An anti-oil-train lawsuit on the verge of trial, a devastating health care bill, and a perfectly crafted documentary about a legendary leader all took center stage in Indian country during the Week That Was, July 2, 2017.
DAMP AND DREARY HOLIDAY: We’re not talking about how many American Indians are wont to feel about the U.S. Fourth of July holiday. Before that comes Canada Day, which this year marks the high point of that country’s 150th birthday, but it was a far from ebullient occasion for Indigenous Peoples above the 49th Parallel. Even Prime Minister Justin Trudeau agreed, visiting a teepee erected on Parliament Hill to draw attention to indigenous issues, and issuing statements later that said he understood there was a lot of work to be done.
DEVASTATING HEALTH CARE: As the Prime Minister of Canada tweeted about the need for reconciliation, recognition and understanding between his government and Indigenous Peoples, the latest iteration of the health care bill was emanating from the U.S. Senate. The current Republican proposal would be devastating to Indian health care, containing as it did nothing but a tax cut and the destruction of Medicaid, reported Mark Trahant. TrumpCare would hit Indians hardest, according to two Democratic Senators who weighed in on this bill crafted without one iota of indigenous consultation.
SQUARING OFF OVER DAPL: In the latest courtroom volley the Standing Rock Sioux Tribe squared off against Energy Transfer Partners in the ongoing U.S. District Court fight over the Dakota Access Pipeline (DAPL). The parties crafted a schedule for submitting documents and briefs for their last shot at resolving the dispute at this judicial level, with the first deadlines on July 17.
KILLER DOC: The long-awaited documentary about the late Wilma Mankiller, the renowned Cherokee leader, opened to a sold-out house in Los Angeles. Indian Country Media Network’s own Vincent Schilling called it a “true work of artistic perfection.”
ANOTHER ONE BITES THE DUST: Alaska Gov. Bill Walker signed a bill into law officially designating the second Monday in October as Indigenous Peoples Day. He signed the bill in the village of Utgiagvik, formerly known as Barrow, one of 28 communities represented by bill sponsor Rep. Dean Westlake, an Inupiaq Democrat from Kiana.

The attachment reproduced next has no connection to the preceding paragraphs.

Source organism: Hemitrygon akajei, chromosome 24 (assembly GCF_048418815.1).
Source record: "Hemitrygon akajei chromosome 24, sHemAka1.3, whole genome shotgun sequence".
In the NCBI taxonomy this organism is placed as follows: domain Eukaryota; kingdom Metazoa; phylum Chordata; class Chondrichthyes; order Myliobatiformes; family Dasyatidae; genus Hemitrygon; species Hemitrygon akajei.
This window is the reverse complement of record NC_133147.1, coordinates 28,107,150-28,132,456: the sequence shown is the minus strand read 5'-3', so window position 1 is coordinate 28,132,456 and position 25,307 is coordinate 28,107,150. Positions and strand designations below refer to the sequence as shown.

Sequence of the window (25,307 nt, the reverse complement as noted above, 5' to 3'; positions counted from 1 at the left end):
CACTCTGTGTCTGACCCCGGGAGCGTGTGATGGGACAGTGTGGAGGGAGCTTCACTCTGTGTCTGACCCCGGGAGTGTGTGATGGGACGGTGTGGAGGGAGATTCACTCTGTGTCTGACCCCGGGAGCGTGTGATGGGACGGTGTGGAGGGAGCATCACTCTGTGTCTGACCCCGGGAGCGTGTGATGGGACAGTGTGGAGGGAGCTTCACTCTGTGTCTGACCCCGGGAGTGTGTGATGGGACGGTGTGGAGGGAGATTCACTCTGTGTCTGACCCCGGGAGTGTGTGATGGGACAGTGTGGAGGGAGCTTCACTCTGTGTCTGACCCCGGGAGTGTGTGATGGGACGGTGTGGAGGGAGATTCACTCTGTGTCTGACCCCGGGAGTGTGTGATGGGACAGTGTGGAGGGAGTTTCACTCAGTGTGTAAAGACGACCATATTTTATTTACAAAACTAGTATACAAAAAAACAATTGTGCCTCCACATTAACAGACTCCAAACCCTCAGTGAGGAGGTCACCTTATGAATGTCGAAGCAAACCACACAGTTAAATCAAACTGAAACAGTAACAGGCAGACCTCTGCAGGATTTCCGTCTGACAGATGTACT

UNIQUE PARTNERSHIP: The notion of partnering with an American Indian tribe to retain a mascot may seem counterintuitive, but in one Oregon school district, it appears to be working. The Philomath School District, about 90 miles south of Portland, will work with the Confederated Tribes of Siletz Indians in devising new curriculum to include Native American history and culture. This will allow them to comply with a state law mandating a partnership with a Native American tribe, or ditching their mascots—in this case, the high school’s Warriors and its middle school’s Braves.
GRRRRRR TO GRIZZLY DELISTING: Indian country was incensed at the removal of the Yellowstone grizzly from the federal Endangered Species List, leaving management of the species’ growing numbers up to state and tribal jurisdiction.
HEADED TO TRIAL: The Swinomish Tribe’s lawsuit seeking to force BNSF Railway to comply with an easement agreement could go to trial sometime next year, according to schedules proposed by lawyers for both sides in documents filed with U.S. District Court for Western Washington. That same court ruled on June 9 that the lawsuit would go forward to trial.
BIRTHDAY BOY BILLY MILLS: Iconic Olympian Billy Mills turned 79 and presided over the groundbreaking for a monument to Virginia Indians. Six Nations Mohawk artist Alan Michelson will design the Virginia Indian Mantle, as it will be called.
AN INVENTION WE CAN ALL GET BEHIND: Indigenous Peoples are known to have initially invented much of what ended up morphing into modern conveniences and lifesaving initiatives—including one that turned out to be both. Among the numerous indigenous inventions that changed our world was the suppository.